- GDPR legislation is designed to prevent data breaches, by encouraging businesses to implement stricter security protocols
- Despite the threat of hefty GDPR fines, several data breaches have occurred and are being investigated by the regulators
- A data protection breach is any event which results in the loss or unauthorized sharing of data which can be used to identify an individual
What Do You Need to Know About GDPR & Data Security?
Could a security breach caused by a website hack destroy your business? Before GDPR came into effect in May 2018, the maximum fine of a data breach in the UK was £500,000. However, with GDPR now in place, any data breach can have fines which are either £20,000,000 or 4% of total global revenue (whichever is higher).
What Constitutes a Data Beach Under GDPR?
Data Protection regulations in the EU, classify a data breach as any security breach which leads to the accidental or unlawful sharing, loss, disclosure, destruction, or alteration of data, which can be used to identify EU citizens personally.
As for why the EU takes data breaches seriously, the reason is simple. When personally identifiable information falls into the wrong hands, data can be used to commit fraud and identity theft.
How Common are Data Breaches?
In December 2018, online question and answer platform Quora, revealed that it had lost over 100 million user email addresses, passwords, and IP address records. The data breach itself was the result of a hack. A similar hack at the same time, saw Marriott Hotels lose control of over 5 million unencrypted guest passport numbers.
In the case of the Marriott breach, the Information Commissioners Office is leading the investigation in the EU, and could pursue a GDPR fine of up to $915 million which is 4% of their total revenue of $22.89 billion. Moreover, GDPR fines are already being levied against businesses and data controllers across Europe, the UK and the U.S.
- In November 2018, an accidental security breach in Malta, saw the Maltese Lands Authority website leak 10 gigabytes of personally identifiable information. The Maltese Lands Authority has since been fined €5,000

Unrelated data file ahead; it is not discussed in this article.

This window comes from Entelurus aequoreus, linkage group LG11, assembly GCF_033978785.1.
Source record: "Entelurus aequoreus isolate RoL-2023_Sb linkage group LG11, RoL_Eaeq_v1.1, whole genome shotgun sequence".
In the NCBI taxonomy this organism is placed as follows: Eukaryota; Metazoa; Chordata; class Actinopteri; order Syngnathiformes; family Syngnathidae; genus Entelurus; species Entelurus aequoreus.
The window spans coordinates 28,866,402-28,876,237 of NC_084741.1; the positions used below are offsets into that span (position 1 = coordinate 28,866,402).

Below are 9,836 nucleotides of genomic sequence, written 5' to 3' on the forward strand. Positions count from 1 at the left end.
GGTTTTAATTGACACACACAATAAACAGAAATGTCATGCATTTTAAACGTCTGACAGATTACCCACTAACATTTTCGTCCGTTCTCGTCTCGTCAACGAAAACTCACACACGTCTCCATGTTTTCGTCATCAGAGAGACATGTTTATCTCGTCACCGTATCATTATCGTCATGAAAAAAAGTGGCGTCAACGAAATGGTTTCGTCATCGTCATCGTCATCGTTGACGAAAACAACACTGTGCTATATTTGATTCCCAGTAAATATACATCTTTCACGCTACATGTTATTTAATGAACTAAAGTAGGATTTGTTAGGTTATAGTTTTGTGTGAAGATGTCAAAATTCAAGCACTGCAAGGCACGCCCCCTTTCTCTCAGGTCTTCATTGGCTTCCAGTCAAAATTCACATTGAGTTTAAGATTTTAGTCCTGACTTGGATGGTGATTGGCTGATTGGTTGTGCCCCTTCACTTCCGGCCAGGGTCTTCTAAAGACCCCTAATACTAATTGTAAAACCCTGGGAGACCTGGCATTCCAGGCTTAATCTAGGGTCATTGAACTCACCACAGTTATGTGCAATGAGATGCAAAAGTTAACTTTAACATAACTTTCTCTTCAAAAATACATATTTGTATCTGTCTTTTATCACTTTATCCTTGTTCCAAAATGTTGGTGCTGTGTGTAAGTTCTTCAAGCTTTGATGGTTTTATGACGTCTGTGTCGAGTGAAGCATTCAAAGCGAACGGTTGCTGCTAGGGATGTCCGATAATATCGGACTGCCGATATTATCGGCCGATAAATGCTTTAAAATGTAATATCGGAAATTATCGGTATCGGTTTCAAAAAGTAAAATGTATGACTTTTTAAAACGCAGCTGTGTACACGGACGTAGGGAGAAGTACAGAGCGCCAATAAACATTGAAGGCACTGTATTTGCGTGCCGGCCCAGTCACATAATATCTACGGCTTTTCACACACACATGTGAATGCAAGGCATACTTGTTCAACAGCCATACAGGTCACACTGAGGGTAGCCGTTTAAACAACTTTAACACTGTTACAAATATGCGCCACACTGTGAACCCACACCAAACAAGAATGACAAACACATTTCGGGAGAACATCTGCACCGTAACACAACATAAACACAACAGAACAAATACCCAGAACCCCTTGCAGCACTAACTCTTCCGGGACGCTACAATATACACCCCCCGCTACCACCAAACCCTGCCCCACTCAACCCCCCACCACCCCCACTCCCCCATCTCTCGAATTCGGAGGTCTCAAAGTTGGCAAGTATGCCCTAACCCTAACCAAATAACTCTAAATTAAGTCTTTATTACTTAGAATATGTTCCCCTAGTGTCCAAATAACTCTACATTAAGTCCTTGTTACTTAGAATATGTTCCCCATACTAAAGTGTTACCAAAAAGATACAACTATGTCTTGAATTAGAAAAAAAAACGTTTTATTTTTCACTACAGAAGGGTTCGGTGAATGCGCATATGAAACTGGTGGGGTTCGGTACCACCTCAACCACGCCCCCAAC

- Netflix, YouTube, and Apple, may be investigated after a complaint filed to the Austrian Data Protection authority by privacy group Not Your Business
- London’s Royal Borough of Kensington & Chelsea has been fined £120,000 for a data breach which saw 943 people personally identified during a public freedom of information request
How to Prevent a Data Breach Impacting Your Business
Recent data breaches which have resulted in GDPR fines share several similarities.
- Unencrypted data lost in hacks/accidentally shared with third parties
- Many big tech companies seem to have difficulty fully disclosing data sharing practices to their customers
- Data breaches which occur by accident, often come about due to human error
The above points are important, as in every case, firms could have avoided fines by:
- Encrypting all user data
- Better clarifying data sharing policies in website privacy policies
- Implementing better internal data handling policies
GDPR Data Protection Compliance Doesn’t Have to be Difficult
Big brands like Marriott, Netflix, and Apple, can afford to pay GDPR fines and not suffer too much in the process. However, startups and SMEs can’t. In fact, in many cases, a single security breach could put many SMEs out of business.